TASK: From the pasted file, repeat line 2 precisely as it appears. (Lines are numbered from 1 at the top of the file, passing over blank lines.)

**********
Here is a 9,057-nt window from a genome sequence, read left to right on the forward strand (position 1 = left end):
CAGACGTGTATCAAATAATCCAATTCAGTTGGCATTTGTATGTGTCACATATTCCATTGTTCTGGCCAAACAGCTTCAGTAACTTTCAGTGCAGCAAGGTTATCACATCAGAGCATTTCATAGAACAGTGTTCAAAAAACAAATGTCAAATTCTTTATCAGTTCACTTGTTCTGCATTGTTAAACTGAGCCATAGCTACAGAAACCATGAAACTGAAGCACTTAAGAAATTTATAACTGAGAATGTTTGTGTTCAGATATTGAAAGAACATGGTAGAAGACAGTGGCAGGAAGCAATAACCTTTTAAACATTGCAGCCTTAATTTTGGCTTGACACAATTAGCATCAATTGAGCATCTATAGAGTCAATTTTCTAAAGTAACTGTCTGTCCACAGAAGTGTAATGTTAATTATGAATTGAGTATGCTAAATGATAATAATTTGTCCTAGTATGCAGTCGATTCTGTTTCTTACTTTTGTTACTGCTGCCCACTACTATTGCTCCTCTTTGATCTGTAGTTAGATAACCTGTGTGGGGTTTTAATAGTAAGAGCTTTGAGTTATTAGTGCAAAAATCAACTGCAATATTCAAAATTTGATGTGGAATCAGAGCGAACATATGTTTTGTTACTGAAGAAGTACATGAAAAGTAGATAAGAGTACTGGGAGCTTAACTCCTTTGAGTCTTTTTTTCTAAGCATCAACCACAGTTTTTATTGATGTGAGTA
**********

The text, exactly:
CAGACGTGTATCAAATAATCCAATTCAGTTGGCATTTGTATGTGTCACATATTCCATTGTTCTGGCCAAACAGCTTCAGTAACTTTCAGTGCAGCAAGGTTATCACATCAGAGCATTTCATAGAACAGTGTTCAAAAAACAAATGTCAAATTCTTTATCAGTTCACTTGTTCTGCATTGTTAAACTGAGCCATAGCTACAGAAACCATGAAACTGAAGCACTTAAGAAATTTATAACTGAGAATGTTTGTGTTCAGATATTGAAAGAACATGGTAGAAGACAGTGGCAGGAAGCAATAACCTTTTAAACATTGCAGCCTTAATTTTGGCTTGACACAATTAGCATCAATTGAGCATCTATAGAGTCAATTTTCTAAAGTAACTGTCTGTCCACAGAAGTGTAATGTTAATTATGAATTGAGTATGCTAAATGATAATAATTTGTCCTAGTATGCAGTCGATTCTGTTTCTTACTTTTGTTACTGCTGCCCACTACTATTGCTCCTCTTTGATCTGTAGTTAGATAACCTGTGTGGGGTTTTAATAGTAAGAGCTTTGAGTTATTAGTGCAAAAATCAACTGCAATATTCAAAATTTGATGTGGAATCAGAGCGAACATATGTTTTGTTACTGAAGAAGTACATGAAAAGTAGATAAGAGTACTGGGAGCTTAACTCCTTTGAGTCTTTTTTTCTAAGCATCAACCACAGTTTTTATTGATGTGAGTA